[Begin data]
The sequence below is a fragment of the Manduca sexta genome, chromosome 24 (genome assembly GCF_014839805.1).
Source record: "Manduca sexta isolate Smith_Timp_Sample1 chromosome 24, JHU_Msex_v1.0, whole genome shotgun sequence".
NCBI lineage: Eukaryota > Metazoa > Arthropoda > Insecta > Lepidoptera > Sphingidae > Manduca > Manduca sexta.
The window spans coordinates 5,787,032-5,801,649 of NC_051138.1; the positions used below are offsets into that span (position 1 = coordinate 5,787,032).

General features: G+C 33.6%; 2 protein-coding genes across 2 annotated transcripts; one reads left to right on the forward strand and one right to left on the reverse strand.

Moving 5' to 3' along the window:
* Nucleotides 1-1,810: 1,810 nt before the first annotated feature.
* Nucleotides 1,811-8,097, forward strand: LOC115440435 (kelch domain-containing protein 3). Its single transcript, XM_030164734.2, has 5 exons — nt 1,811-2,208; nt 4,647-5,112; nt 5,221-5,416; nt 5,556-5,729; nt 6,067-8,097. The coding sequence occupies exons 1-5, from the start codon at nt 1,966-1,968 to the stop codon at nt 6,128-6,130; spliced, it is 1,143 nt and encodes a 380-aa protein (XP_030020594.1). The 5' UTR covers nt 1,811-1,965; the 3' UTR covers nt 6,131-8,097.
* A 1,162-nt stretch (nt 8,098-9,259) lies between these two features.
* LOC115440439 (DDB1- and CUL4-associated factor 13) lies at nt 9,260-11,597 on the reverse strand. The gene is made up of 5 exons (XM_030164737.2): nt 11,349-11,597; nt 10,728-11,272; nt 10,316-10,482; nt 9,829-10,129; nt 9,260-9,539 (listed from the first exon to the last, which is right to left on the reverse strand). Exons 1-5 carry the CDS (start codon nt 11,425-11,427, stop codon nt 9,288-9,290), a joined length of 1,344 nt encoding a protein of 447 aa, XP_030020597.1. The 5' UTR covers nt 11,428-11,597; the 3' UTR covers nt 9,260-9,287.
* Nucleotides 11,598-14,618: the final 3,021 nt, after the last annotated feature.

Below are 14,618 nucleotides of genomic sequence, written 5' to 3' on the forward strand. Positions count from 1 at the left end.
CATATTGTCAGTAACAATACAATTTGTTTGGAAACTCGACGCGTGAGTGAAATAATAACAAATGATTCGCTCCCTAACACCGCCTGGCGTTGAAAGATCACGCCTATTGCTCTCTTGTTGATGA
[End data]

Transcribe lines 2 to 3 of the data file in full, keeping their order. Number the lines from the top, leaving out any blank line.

Source record: "Manduca sexta isolate Smith_Timp_Sample1 chromosome 24, JHU_Msex_v1.0, whole genome shotgun sequence".
NCBI lineage: Eukaryota > Metazoa > Arthropoda > Insecta > Lepidoptera > Sphingidae > Manduca > Manduca sexta.